<p>Any decent school, including UMass, will have an office like this…</p>

<p>[Pomerantz</a> Career Center :: Students, The University of Iowa](<a href=“http://www.careers.uiowa.edu/students/]Pomerantz”>Make it Happen Checklist | Pomerantz Career Center - The University of Iowa)</p>

<p>and will probably have a class like this…</p>

<p><a href=“https://isis2.uiowa.edu/isis2/courses/details.page?id=655326&ci=158593[/url]”>https://isis2.uiowa.edu/isis2/courses/details.page?id=655326&ci=158593</a></p>

<p>“Weaker Schools”, don’t be so fast to judge. </p>

<p>SUNY SB as well as Buffalo have great science programs and lots of majors. In fact, they have better science/math programs than the higher rated Binghamton. It has to do with major and not school rank. Kids do very well from these highly regarded programs. </p>

<p>As your daughter is only a Jr and has six months or more to decide on a major, it may be in her best interest to check out some programs… OT? PT? Nursing? Speech or Audiology? Many other programs as well. It is easier to get in as a Freshman, and then if she decides to change her major, so be it. Spend some time exploring options and don’t be so negative or caught up on the numbers game. </p>

<p>(We gave both sons the option of applying anywhere. Both had variety of schools to chose from… we’d pay/debt free for them. Older son took full tuition at private over $55K/yr at Berkeley (OOS) and younger son decided on a Buffalo’s impressive engineering program (and he was accepted at 15 of 15 applied to). Both are doing well. Older son is now in grad school and younger son is thriving at UB, doing research on campus and has a paid summer internship again this summer (gotten through the on campus job fair held each Fall.)</p>



<p>There are plenty of kids at NEU and BU who are interested in parties and social life. Speaking from the parent of a BU grad!</p>

<p>We know a number of vals and sals who CHOSE UMass over other schools because they liked it better, and the costs were modest for them…and they got great merit aid. And they did mighty well there…and landed great jobs.</p>

<p>“the public school may not help her in finding an employable profession she will like”</p>

<p>Are you worried about the academics, or the advising?</p>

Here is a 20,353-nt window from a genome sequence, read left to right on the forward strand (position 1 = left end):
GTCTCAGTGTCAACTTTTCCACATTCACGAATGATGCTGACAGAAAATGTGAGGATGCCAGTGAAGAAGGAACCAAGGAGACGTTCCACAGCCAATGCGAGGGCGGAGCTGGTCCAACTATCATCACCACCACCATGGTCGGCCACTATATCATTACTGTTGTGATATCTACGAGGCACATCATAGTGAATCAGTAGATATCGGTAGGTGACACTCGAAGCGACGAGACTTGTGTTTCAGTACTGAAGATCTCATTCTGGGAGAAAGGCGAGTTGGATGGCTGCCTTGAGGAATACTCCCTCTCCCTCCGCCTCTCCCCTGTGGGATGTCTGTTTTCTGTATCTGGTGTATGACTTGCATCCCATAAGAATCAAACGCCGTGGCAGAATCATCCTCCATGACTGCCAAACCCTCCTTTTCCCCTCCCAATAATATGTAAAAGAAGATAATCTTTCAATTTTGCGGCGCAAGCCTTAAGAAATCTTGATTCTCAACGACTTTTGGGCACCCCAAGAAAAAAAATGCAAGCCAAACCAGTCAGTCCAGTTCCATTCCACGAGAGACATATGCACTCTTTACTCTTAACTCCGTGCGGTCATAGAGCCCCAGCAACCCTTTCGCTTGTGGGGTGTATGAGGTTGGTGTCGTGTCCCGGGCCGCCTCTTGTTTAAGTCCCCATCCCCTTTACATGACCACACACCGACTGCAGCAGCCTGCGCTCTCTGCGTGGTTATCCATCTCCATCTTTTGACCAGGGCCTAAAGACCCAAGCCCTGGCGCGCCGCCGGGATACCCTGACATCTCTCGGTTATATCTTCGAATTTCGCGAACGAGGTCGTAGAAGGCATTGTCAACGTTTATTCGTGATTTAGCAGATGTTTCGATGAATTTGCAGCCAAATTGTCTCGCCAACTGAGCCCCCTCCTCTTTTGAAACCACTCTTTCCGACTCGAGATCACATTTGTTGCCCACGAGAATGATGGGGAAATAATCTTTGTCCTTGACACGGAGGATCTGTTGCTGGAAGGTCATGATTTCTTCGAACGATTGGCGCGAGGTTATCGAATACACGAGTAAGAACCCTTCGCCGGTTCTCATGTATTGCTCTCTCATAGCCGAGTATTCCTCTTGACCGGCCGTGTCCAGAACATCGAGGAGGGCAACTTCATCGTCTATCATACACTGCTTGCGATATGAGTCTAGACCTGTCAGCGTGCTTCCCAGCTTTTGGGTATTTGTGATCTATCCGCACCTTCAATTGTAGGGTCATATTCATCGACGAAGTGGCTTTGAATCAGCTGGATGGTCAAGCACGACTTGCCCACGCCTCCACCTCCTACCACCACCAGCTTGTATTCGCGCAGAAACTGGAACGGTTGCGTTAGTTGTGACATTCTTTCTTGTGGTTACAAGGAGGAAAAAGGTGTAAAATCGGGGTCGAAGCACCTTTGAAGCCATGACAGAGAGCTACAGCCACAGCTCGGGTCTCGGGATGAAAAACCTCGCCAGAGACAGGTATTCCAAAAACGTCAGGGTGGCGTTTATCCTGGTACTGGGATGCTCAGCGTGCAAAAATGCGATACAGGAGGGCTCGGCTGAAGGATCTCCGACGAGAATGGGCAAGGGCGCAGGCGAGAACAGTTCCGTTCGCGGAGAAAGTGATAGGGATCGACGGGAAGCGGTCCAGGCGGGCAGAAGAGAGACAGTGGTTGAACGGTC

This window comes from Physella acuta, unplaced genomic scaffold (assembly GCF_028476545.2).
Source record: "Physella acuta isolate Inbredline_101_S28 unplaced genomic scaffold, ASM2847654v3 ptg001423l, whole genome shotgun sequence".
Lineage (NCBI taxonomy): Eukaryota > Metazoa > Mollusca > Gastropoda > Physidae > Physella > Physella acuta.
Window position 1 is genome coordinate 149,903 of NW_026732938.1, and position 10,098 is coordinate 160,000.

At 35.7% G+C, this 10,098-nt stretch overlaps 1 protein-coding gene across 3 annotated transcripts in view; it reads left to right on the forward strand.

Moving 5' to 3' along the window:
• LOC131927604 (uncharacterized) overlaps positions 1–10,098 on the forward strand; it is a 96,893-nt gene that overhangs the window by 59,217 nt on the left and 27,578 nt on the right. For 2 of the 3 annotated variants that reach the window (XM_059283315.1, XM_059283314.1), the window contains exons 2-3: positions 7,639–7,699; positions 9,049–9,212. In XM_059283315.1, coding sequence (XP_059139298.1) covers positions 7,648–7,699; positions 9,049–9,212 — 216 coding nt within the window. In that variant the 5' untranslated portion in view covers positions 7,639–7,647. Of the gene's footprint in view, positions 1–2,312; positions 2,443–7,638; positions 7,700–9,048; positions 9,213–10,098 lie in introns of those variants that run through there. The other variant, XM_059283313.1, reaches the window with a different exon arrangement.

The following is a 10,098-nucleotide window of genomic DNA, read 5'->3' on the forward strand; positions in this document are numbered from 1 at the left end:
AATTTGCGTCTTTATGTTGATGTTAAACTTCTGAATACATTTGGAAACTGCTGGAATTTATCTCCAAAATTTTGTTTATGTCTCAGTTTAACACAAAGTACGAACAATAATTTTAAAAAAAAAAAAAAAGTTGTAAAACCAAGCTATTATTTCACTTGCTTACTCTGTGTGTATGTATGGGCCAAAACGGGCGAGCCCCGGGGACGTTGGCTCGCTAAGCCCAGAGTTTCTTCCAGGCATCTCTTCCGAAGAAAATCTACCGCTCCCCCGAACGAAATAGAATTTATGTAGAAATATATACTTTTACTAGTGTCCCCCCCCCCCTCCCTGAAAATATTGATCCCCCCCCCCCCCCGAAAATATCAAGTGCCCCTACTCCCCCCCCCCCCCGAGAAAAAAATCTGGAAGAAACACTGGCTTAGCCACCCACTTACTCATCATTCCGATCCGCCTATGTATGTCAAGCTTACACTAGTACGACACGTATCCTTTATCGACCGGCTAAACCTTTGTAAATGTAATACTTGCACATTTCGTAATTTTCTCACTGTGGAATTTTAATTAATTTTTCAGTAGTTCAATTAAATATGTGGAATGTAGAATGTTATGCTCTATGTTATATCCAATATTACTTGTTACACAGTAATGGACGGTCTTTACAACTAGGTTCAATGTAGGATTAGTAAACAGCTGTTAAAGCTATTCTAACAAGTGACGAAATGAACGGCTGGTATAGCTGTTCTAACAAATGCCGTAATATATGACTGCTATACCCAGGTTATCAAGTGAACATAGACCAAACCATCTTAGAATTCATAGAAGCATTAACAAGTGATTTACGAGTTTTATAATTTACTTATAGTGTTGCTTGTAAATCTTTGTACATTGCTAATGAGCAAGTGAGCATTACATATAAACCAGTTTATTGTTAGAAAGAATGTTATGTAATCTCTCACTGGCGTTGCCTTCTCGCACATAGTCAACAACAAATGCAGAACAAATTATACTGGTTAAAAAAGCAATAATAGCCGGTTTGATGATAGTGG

<p>Both :-(. Advising more I guess…</p>

<p>I graduated many moons ago from SBU and live close by. SBU is a fantastic school for sciences and I can honestly say your D will defintely be challenged there. I know a young man who graduated recently. He was a biochem and chem major. He took his MCAT and was accepted to 3 out 4 of the medical schools he applied to. He is going for his MD/PhD (A much tougher route for med school then just the regular MD program, because the schooling is all for free. Thus the colleges are extremely selective.) He chose Duke and is doing extremely well. SBU will do a fine job of educating your child. Keep in mind too, that she may very well be the big fish in the little pond. That will give her opportunities to be more visible. She will probably have more access to research as a result. Some of the problems with SBU is the fact that it is a large commuter school, there is a definite lack of school spirit and there aren’t many functions for kids to participate in. The school lacks traditions. The bottomline is that its not a ‘fun’ place to be. The college town of Stony Brook and Setauket don’t do much to invite the college kids into the community either. If those things aren’t important to your D then the education she will receive is fantastic. However, if you were hoping that she would get a true ‘college’ experience, then SBU isn’t the place. Did you ever think about Penn State? There science program is fantastic and they have Scheyers Honor’s College which is very exclusive. The college town environment is amazing as is their school pride. Everyone is crazy about the Nittany Lions.</p>

<p>As for advising, I think its okay but certainly nothing special. SBU was always a school where teachers taught and it was up to the students to learn. They don’t coddle you, nor do they really care if you pass or fail. The grades you get are the grades you earn. No such thing as grade inflation. As for the career center, once again its what you (your D) wants to make of it. I’m not trying to make it sound like a terrible place because its not. It all depends on what your D is expecting to get in the four years she is there. If you are all about the academics and not concerned about anything else, then its a great place!!! If you want her to experience a frat party or exciting football /basketball games, or dorm ski trips in addition to her course work well I would think again.</p>